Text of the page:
Home Insight Comparing data centre internet billing methods

Working in data centre sales for eight years, I have often found myself explaining the common ways of billing internet usage and the benefits of each method. Internet billing methods impact more than just the format of the invoice at the end of the month, and you need to be careful that your internet billing isn’t either stifling your connectivity or costing you way too much.

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Internet billing and invoicing guide

With lockdown changing how we all work and many businesses adapting how they use their data centre environments, I thought now would be a good time to share the pros and cons of three commonly available billing models found in data centres.

Types of Billing Models:

1. 95th Percentile

95th percentile works by sampling your Mbps bandwidth data in five-minute increments over the month and then arranging them from highest to lowest. The top 5% is then disregarded, and the next highest amount is the level the service is billed at. This equates to your highest 5% of usage (around 36 hours) per month being disregarded and not billed.

95th Percentile is the industry standard for Tier 1 and Tier 2 network peering so is common in a data centre environment. It is likely that your internet supplier contracts upstream on this model.

Pros

  • 36 hours (5%) of the month you can burst above the amount you are billed for with no additional charges.
  • You can maintain a lower Committed Data Rate (CDR) than the level you need to burst up to.
  • Bandwidth is always available when needed, unlike other models that can see a cap on the maximum burst.
  • It is scalable, you can commit low and then incrementally increase it based on demand without any major infrastructure overhauls.

Cons

  • Can be more volatile in a month that continuously peaks. For example: turning on a new daily backup that increases the usage throughout the entire month so the 95th percentile reading is higher than your CDR resulting in additional billing.

2. Data Transfer

This works like a phone contract where you have X GB of data to use per month before additional charges.

The total of all data transferred in and out would be measured on a GB basis. You have a contracted level for the month and if you exceed it you will be billed for the additional usage – on a per GB basis.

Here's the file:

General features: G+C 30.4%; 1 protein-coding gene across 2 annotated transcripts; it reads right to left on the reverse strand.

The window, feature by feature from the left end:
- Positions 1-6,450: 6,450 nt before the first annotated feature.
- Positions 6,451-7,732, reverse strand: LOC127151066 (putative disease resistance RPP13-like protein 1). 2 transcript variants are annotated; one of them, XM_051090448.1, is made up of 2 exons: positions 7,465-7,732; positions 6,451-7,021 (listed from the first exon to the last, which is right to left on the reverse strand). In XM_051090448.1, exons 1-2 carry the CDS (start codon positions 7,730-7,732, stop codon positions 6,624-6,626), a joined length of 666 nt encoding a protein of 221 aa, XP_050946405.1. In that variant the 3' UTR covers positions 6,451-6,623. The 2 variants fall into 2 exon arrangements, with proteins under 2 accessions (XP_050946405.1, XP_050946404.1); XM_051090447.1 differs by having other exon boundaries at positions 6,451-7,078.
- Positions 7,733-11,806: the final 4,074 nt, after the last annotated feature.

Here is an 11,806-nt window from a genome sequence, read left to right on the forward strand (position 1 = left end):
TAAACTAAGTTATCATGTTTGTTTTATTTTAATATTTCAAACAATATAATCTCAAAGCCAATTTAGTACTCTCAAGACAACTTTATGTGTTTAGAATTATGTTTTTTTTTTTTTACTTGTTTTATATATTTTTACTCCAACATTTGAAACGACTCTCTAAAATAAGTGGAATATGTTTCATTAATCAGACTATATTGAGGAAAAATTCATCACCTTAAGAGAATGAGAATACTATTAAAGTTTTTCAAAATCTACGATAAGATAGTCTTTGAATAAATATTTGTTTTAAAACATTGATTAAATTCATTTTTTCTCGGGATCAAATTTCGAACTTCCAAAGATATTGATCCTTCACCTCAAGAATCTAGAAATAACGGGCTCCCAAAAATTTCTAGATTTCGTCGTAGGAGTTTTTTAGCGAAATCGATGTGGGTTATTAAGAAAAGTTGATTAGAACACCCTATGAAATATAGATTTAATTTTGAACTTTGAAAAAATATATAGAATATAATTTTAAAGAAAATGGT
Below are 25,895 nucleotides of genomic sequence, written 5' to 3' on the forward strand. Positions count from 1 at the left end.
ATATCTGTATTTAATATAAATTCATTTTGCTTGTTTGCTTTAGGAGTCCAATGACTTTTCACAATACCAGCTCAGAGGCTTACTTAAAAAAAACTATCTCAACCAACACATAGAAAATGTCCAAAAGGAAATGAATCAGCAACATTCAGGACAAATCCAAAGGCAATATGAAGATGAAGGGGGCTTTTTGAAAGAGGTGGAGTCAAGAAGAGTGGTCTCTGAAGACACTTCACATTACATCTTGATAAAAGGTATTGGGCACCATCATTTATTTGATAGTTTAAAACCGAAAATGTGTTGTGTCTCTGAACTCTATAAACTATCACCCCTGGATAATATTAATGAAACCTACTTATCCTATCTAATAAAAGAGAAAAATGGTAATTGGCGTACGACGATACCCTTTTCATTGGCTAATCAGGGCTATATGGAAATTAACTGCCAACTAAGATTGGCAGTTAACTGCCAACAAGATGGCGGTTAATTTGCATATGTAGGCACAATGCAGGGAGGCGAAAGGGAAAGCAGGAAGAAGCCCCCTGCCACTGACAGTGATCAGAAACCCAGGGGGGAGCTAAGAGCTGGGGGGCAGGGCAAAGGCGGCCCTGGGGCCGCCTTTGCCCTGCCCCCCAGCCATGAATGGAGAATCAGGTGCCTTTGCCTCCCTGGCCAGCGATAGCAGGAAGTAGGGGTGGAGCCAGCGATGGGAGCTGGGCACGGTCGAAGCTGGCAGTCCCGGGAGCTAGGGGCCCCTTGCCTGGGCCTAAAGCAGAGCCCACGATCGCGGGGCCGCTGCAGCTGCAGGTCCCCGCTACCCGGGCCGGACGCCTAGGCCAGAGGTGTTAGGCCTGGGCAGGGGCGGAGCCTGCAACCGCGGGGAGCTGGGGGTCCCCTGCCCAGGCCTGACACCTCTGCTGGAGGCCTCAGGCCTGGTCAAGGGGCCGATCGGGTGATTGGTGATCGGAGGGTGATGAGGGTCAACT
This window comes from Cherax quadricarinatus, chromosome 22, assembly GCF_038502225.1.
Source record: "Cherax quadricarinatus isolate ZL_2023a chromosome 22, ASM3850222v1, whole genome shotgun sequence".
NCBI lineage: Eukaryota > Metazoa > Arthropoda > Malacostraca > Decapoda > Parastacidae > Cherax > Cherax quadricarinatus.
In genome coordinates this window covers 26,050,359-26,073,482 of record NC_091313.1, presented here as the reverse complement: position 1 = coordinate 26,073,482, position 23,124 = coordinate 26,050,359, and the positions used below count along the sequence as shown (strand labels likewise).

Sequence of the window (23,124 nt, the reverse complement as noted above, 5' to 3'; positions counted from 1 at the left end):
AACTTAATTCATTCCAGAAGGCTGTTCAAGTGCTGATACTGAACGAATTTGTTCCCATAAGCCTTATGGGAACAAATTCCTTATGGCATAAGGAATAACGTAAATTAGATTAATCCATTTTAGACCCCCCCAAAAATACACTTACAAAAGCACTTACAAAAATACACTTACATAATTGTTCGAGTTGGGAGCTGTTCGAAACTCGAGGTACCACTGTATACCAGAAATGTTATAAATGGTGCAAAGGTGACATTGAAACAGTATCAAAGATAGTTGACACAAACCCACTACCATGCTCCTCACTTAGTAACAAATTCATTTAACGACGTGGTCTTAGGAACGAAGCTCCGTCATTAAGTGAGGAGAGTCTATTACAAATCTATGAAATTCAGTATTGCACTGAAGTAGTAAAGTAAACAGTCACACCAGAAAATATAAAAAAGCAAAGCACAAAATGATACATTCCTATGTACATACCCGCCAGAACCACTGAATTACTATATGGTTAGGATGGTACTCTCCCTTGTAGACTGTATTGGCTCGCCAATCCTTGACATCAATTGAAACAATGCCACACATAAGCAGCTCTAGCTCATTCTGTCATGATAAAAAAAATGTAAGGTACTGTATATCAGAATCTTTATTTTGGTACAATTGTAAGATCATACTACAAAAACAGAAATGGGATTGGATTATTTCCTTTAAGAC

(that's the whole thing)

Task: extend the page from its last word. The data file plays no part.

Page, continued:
Pros

  • Good for consistent bandwidth projects with minimal fluctuation between months.
  • This can be more accessible to non-technical roles as is more common with B2C technology, like phone contracts.

Cons

  • Not friendly for unpredictable workloads, if you have a particularly high month you may receive over-usage charges or find yourselves over-committing.
  • Unlike 95th percentile there is no averaging method giving ‘free’ usage through the month. So, you are paying for all the data you transfer.

3. “Unlimited” / Fixed Rate

Unlimited services are often found on office leased lines, where you purchase a 100Mbps internet connection with no additional billing model charging for usage across it. However, you are unable to exceed that 100Mbps committed level.

This can feel like the best option on the surface but often this is a case of ‘you get what you pay for’ and needs close attention to the fine print. 

It is also common to find unlimited service to have contention, traffic management or rate-limiting to prevent a single service from hogging the available network capacity.

Pros

  • No risk of over usage charges as you cannot burst over the contracted amount.
  • Feels like the safer option if you don’t understand your traffic requirements.

Cons

  • Can have traffic management and/or rate-limiting applied throttling usage.
  • Unable to burst above commit. Taking a committed rate model like data transfer or 95th percentile typically has a higher burst limit. For example, a 1Gbps unlimited service has a max burst of 1Gbps, whereas as a 1Gbps 95th Percentile service would typically be provisioned over 10Gbps ports gaining the benefit of bursting above when needed.
  • As you are often contracting for the entire port this will typically be more expensive, when compared to a committed rate model where you could have a lower commitment. If you need more capacity, you often have large cost increases to the next available option.

Which is the right choice?

Ultimately, there is no right or wrong choice. It is important to understand your bandwidth requirements to ensure you are taking the right choice for your need. Getting it wrong has the potential to see extra charges where a change in the billing model could be enough to offset them. My personal preference is the 95th percentile as I feel it strikes a fair balance and is easy to scale up as usage grows.

About the author

Man blue shirt data centre expert

Alex Webb is the Head of Sales at 4D Data Centres, where he's been working since 2012. In that time he has helped a wide range of companies find the ideal infrastructure solution, providing advice and insight on every aspect of digital transformation, from internet speeds to hardware requirements.

 


4D has been operating data centres
since 2007. We've won multiple awards and proven our reliability by never having a power outage and guaranteeing 99.999% network uptime. If you want to talk to Alex or a member of his team about using our services and utilising our super-fast internet connection, then get in touch.

 

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